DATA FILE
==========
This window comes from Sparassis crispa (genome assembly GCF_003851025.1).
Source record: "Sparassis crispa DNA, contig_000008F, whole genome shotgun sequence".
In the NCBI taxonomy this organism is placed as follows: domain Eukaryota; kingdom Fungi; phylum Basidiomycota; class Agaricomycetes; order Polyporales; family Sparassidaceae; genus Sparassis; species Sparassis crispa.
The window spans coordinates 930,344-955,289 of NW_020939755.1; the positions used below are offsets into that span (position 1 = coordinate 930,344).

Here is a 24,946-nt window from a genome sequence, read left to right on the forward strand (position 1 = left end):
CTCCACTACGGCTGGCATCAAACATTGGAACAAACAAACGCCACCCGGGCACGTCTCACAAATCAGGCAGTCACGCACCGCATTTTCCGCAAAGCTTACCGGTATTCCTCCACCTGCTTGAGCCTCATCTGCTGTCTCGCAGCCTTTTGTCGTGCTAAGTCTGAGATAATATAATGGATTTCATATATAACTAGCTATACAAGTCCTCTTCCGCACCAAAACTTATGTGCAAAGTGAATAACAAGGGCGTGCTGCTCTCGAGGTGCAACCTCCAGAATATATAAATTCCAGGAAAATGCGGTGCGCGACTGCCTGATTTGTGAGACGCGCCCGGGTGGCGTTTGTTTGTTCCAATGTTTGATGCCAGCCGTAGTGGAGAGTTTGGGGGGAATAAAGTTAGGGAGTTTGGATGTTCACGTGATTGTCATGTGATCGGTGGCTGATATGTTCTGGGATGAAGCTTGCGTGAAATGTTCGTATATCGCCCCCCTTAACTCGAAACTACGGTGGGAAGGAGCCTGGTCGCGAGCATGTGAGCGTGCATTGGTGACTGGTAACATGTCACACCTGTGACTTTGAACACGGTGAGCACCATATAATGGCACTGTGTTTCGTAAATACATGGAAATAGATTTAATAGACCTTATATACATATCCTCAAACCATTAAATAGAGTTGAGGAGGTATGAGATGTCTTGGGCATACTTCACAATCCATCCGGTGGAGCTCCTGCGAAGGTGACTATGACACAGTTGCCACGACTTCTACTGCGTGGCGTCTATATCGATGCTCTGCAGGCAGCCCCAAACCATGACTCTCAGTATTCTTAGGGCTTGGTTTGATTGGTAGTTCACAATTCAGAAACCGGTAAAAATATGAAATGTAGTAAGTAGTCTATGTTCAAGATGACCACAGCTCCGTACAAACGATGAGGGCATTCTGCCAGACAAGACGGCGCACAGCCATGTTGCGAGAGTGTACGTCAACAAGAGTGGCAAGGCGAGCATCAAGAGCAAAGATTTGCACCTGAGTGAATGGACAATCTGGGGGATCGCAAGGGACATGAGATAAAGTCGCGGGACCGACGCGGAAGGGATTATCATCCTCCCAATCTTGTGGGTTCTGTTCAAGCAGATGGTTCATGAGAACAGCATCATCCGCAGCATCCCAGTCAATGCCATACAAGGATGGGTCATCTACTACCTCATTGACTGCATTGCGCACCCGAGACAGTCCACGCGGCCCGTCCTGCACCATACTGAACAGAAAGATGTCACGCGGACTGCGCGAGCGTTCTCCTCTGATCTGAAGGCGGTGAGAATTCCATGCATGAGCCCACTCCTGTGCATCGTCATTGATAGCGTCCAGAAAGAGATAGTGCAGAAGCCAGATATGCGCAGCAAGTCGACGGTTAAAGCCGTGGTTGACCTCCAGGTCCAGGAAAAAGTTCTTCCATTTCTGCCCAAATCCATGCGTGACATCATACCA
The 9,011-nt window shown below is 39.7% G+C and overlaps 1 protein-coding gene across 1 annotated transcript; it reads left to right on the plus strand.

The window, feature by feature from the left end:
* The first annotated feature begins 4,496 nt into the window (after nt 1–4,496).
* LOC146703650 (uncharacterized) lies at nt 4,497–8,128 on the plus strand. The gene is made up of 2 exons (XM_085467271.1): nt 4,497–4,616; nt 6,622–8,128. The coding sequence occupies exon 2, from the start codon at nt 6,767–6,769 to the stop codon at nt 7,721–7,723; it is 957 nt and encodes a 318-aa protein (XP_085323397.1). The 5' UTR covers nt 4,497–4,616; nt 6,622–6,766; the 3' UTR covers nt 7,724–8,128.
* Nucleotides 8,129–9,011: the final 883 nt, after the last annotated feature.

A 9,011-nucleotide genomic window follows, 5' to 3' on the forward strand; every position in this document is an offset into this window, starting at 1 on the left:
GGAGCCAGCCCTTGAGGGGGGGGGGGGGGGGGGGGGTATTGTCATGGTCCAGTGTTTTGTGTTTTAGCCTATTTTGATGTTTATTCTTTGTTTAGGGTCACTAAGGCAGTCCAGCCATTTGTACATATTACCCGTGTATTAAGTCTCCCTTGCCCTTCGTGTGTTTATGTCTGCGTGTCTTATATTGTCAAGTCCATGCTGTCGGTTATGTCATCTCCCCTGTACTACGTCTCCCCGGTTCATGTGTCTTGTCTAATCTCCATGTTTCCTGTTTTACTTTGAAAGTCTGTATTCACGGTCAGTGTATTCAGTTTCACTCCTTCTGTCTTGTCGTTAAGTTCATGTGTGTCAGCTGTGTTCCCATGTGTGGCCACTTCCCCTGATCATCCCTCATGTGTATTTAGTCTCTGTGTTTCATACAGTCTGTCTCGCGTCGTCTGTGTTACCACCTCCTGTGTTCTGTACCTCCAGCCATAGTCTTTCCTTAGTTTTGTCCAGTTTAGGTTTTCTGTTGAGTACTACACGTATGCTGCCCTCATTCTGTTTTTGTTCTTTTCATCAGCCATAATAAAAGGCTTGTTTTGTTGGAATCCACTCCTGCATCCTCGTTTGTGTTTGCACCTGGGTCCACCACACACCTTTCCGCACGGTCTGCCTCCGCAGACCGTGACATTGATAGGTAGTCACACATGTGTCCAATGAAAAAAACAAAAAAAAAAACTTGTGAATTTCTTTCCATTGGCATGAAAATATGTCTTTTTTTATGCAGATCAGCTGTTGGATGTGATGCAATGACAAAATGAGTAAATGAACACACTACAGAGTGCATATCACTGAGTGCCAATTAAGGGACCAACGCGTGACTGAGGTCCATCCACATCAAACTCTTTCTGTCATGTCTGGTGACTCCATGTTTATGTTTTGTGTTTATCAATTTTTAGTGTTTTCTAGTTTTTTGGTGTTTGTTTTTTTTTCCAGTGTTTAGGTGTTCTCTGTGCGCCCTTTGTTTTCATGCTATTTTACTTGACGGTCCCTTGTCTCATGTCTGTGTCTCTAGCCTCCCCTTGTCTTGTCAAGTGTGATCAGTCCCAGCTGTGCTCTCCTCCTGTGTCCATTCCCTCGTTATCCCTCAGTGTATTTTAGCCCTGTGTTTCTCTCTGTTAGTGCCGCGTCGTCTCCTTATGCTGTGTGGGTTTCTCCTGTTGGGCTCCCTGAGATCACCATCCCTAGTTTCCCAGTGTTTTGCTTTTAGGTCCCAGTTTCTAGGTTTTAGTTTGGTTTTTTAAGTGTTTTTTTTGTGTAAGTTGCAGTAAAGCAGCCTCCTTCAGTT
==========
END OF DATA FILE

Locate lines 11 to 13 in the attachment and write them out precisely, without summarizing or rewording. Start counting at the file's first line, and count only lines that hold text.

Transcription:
* Nucleotides 8,129–9,011: the final 883 nt, after the last annotated feature.

A 9,011-nucleotide genomic window follows, 5' to 3' on the forward strand; every position in this document is an offset into this window, starting at 1 on the left:
GGAGCCAGCCCTTGAGGGGGGGGGGGGGGGGGGGGGTATTGTCATGGTCCAGTGTTTTGTGTTTTAGCCTATTTTGATGTTTATTCTTTGTTTAGGGTCACTAAGGCAGTCCAGCCATTTGTACATATTACCCGTGTATTAAGTCTCCCTTGCCCTTCGTGTGTTTATGTCTGCGTGTCTTATATTGTCAAGTCCATGCTGTCGGTTATGTCATCTCCCCTGTACTACGTCTCCCCGGTTCATGTGTCTTGTCTAATCTCCATGTTTCCTGTTTTACTTTGAAAGTCTGTATTCACGGTCAGTGTATTCAGTTTCACTCCTTCTGTCTTGTCGTTAAGTTCATGTGTGTCAGCTGTGTTCCCATGTGTGGCCACTTCCCCTGATCATCCCTCATGTGTATTTAGTCTCTGTGTTTCATACAGTCTGTCTCGCGTCGTCTGTGTTACCACCTCCTGTGTTCTGTACCTCCAGCCATAGTCTTTCCTTAGTTTTGTCCAGTTTAGGTTTTCTGTTGAGTACTACACGTATGCTGCCCTCATTCTGTTTTTGTTCTTTTCATCAGCCATAATAAAAGGCTTGTTTTGTTGGAATCCACTCCTGCATCCTCGTTTGTGTTTGCACCTGGGTCCACCACACACCTTTCCGCACGGTCTGCCTCCGCAGACCGTGACATTGATAGGTAGTCACACATGTGTCCAATGAAAAAAACAAAAAAAAAAACTTGTGAATTTCTTTCCATTGGCATGAAAATATGTCTTTTTTTATGCAGATCAGCTGTTGGATGTGATGCAATGACAAAATGAGTAAATGAACACACTACAGAGTGCATATCACTGAGTGCCAATTAAGGGACCAACGCGTGACTGAGGTCCATCCACATCAAACTCTTTCTGTCATGTCTGGTGACTCCATGTTTATGTTTTGTGTTTATCAATTTTTAGTGTTTTCTAGTTTTTTGGTGTTTGTTTTTTTTTCCAGTGTTTAGGTGTTCTCTGTGCGCCCTTTGTTTTCATGCTATTTTACTTGACGGTCCCTTGTCTCATGTCTGTGTCTCTAGCCTCCCCTTGTCTTGTCAAGTGTGATCAGTCCCAGCTGTGCTCTCCTCCTGTGTCCATTCCCTCGTTATCCCTCAGTGTATTTTAGCCCTGTGTTTCTCTCTGTTAGTGCCGCGTCGTCTCCTTATGCTGTGTGGGTTTCTCCTGTTGGGCTCCCTGAGATCACCATCCCTAGTTTCCCAGTGTTTTGCTTTTAGGTCCCAGTTTCTAGGTTTTAGTTTGGTTTTTTAAGTGTTTTTTTTGTGTAAGTTGCAGTAAAGCAGCCTCCTTCAGTT